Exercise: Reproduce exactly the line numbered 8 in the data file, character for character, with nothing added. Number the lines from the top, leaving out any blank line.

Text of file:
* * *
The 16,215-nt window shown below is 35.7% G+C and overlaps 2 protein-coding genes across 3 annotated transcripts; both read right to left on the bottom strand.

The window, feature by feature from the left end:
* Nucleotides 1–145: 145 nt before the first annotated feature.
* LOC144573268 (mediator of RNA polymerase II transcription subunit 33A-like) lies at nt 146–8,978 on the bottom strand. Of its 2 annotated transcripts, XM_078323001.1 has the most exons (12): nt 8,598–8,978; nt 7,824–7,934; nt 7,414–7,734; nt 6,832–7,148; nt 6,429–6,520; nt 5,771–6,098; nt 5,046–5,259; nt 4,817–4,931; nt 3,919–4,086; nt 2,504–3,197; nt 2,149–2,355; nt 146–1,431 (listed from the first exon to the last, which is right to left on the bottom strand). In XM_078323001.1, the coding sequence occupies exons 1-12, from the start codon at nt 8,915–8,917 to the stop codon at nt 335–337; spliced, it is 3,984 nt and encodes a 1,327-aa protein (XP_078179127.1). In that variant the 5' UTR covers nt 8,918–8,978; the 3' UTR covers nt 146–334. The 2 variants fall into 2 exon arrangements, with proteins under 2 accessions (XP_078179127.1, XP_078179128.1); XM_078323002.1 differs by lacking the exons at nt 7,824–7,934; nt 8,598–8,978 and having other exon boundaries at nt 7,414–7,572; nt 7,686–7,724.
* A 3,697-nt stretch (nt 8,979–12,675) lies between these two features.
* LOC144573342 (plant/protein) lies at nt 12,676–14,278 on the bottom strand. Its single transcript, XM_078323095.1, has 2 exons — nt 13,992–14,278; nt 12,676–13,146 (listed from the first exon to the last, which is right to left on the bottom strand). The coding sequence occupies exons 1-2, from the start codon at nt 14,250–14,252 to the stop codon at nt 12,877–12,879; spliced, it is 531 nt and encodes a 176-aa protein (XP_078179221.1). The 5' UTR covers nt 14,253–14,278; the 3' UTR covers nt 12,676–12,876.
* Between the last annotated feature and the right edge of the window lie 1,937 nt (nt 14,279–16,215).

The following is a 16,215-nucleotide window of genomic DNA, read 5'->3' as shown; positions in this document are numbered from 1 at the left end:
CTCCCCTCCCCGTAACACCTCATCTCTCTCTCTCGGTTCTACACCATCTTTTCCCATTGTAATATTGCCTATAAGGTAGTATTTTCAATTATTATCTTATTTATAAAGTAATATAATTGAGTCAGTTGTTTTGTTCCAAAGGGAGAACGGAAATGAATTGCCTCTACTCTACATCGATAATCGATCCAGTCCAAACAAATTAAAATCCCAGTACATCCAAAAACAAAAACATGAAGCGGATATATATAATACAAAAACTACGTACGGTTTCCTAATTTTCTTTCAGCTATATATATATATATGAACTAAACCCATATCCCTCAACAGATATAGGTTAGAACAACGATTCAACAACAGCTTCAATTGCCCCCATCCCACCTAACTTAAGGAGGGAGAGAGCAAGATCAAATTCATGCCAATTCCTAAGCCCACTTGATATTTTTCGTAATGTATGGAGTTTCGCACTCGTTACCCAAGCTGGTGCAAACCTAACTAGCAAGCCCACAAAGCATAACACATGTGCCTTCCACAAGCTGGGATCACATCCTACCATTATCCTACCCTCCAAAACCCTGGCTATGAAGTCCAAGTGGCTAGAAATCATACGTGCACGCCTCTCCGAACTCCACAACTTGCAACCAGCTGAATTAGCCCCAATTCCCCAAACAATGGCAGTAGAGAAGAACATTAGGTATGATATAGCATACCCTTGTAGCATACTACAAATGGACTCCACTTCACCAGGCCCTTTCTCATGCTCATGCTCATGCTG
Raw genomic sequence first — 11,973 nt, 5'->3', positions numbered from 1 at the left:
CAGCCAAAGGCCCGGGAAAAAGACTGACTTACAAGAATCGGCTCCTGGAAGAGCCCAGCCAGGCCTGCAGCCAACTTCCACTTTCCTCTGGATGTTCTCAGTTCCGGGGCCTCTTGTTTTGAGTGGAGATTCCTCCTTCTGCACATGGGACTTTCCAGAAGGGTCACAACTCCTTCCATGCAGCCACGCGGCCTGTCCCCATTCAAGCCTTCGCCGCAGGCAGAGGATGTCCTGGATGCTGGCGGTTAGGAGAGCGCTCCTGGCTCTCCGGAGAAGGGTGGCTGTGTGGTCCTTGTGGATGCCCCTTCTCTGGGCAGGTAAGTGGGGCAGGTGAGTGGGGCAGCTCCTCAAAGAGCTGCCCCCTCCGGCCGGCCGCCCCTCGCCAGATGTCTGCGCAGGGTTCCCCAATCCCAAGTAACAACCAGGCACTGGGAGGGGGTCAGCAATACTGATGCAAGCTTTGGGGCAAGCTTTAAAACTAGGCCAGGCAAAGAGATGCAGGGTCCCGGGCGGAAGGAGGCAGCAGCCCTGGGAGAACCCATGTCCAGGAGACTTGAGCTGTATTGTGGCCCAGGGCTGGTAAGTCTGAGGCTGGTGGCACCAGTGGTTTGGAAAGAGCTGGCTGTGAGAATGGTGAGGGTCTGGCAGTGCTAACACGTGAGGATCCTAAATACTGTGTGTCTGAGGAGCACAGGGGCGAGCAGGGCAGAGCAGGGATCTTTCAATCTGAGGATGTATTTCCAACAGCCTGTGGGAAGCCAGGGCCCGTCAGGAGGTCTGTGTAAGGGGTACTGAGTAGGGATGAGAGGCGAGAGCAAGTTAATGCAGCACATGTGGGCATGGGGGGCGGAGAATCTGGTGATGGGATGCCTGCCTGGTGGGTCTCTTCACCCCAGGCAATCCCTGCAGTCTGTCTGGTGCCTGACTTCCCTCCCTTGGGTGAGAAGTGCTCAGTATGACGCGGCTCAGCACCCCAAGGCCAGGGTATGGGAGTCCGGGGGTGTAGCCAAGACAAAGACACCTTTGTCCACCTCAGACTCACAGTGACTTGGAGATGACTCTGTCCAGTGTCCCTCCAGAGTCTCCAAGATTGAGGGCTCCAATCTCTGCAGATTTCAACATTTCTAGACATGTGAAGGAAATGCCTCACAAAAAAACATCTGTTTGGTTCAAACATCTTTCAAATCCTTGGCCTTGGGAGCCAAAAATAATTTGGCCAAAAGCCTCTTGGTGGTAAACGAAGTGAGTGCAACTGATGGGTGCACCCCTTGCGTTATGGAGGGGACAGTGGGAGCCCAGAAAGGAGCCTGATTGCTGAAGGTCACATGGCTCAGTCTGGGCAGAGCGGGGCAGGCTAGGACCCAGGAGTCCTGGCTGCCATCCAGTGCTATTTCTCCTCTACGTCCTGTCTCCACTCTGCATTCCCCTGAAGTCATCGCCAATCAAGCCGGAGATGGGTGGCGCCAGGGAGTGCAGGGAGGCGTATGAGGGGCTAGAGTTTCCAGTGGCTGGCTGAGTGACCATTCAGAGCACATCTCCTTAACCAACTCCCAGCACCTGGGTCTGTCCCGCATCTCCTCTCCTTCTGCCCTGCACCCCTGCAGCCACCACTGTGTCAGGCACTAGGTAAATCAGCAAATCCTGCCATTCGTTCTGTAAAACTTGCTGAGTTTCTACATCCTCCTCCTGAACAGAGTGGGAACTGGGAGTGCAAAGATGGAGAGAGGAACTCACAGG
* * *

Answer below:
The following is a 16,215-nucleotide window of genomic DNA, read 5'->3' as shown; positions in this document are numbered from 1 at the left end: